Oliverio was Mollohan's first primary challenger in 18 years and dispatched him 56-44 percent. Oliverio's victory may have been the initial shockwave to ricochet through West Virginia. But it proved to be only tremor compared to the next seismic burst.
Legendary Sen. Robert Byrd (D-WV) died over the summer. Sen. Carte Goodwin (D-WV) was quickly tapped to succeed Byrd. But Goodwin agreed to only stay in office until a special election in November to fill out the remainder of Byrd's term.
West Virginia Gov. Joe Manchin (D) soon jumped into the race. West Virginia political observers often described Manchin as Byrd's "heir apparent." In fact, Manchin's election to the Senate was considered to be a lock after popular Rep. Shelley Moore Capito (R-WV) declined to run. In fact one of the reasons Manchin called a special election for the Senate seat now is because he believed he could capitalize on his own popularity and undercut a potential GOP challenger running for the seat in 2012.
But midterm elections are often nationalized. And once John Raese secured the Republican nomination for Senate, he nationalized West Virginia's political climate. Raese seized on President Obama's 65 percent disapproval rating in the state and suggested that Manchin would carry water for the beleaguered president on Capitol Hill. Raese also benefitted from high name recognition after running statewide numerous times over the past two decades. Now the Manchin-Raese race is in a statistical dead heat. And Manchin is trying to distance himself from the abortion provision in the health care reform law and from Mr. Obama's environmental policies.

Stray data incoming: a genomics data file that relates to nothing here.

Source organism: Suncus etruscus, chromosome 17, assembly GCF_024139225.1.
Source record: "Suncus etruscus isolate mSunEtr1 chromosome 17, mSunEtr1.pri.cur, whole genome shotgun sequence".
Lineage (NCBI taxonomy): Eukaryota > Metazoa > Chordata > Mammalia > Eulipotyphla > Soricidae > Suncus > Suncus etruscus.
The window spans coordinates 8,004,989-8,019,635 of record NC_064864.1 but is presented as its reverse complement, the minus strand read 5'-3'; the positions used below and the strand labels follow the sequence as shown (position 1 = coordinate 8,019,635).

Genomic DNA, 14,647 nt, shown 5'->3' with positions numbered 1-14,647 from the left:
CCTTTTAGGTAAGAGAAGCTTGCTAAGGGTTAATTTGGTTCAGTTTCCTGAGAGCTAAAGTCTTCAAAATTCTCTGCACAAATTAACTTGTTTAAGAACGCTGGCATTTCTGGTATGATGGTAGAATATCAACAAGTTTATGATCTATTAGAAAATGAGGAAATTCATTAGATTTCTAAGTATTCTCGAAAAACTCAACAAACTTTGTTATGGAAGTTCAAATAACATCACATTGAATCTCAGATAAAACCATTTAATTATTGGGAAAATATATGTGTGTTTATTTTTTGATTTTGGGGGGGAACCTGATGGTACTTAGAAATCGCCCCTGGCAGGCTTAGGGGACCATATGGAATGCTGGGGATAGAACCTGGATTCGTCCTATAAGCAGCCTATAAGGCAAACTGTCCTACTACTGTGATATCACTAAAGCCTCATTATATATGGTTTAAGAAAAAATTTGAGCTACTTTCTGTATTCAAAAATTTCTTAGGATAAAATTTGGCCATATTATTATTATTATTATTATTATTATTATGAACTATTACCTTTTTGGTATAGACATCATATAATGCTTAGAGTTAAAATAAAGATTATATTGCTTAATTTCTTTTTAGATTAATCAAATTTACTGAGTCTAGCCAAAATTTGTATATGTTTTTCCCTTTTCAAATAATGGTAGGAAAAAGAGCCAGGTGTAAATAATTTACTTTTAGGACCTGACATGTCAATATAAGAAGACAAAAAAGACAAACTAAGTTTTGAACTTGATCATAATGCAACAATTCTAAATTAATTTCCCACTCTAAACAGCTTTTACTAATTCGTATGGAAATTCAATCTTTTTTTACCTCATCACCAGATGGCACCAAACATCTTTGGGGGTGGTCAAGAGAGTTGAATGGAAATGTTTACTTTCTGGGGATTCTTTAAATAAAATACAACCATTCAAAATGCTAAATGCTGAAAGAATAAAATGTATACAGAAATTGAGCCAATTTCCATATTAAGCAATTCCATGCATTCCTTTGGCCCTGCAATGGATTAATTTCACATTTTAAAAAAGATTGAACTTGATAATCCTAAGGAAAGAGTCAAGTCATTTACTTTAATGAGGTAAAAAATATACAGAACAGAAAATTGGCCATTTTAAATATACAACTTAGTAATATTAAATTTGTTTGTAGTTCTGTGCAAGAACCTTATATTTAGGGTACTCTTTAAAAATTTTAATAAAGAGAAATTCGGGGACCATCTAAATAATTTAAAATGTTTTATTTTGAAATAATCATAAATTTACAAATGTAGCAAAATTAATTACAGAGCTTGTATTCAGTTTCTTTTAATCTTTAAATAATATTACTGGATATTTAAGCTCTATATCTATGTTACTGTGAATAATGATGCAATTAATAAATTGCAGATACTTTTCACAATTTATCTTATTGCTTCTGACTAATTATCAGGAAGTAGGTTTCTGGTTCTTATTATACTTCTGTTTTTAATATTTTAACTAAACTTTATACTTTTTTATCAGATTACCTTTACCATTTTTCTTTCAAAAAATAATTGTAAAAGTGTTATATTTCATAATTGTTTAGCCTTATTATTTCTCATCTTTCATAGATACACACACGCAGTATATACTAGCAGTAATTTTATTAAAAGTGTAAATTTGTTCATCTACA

FOX's Carl Cameron reported that the Manchin-Raese contest may be the closest Senate race in the country and a fraction of a percentage point could decide the outcome.
So if Manchin and the Democratic machine falters at the top of the ticket, what does that mean for upstart Mike Oliverio in northern West Virginia? Or long-time Rep. Nick Rahall (D-WV) in the south?
If Raese is busy connecting Manchin to the president, Oliverio's opponent wants to Velcro him to Nancy Pelosi.
"It's all about Pelosi," said Oliverio's opponent, former GOP state party chair David McKinley. McKinley is now locked in a tight race with Oliverio in what was thought to be a solid Democratic district. Oliverio started with a lead but the Cook Political Report now rates the race as a toss-up. Sen. John McCain (R-AZ) overwhelmingly carried the district in the 2008 presidential race. And McKinley is hooking Oliverio to the House Speaker in a TV ad, arguing that his Democratic counterpart "supports job-killing liberal Nancy Pelosi."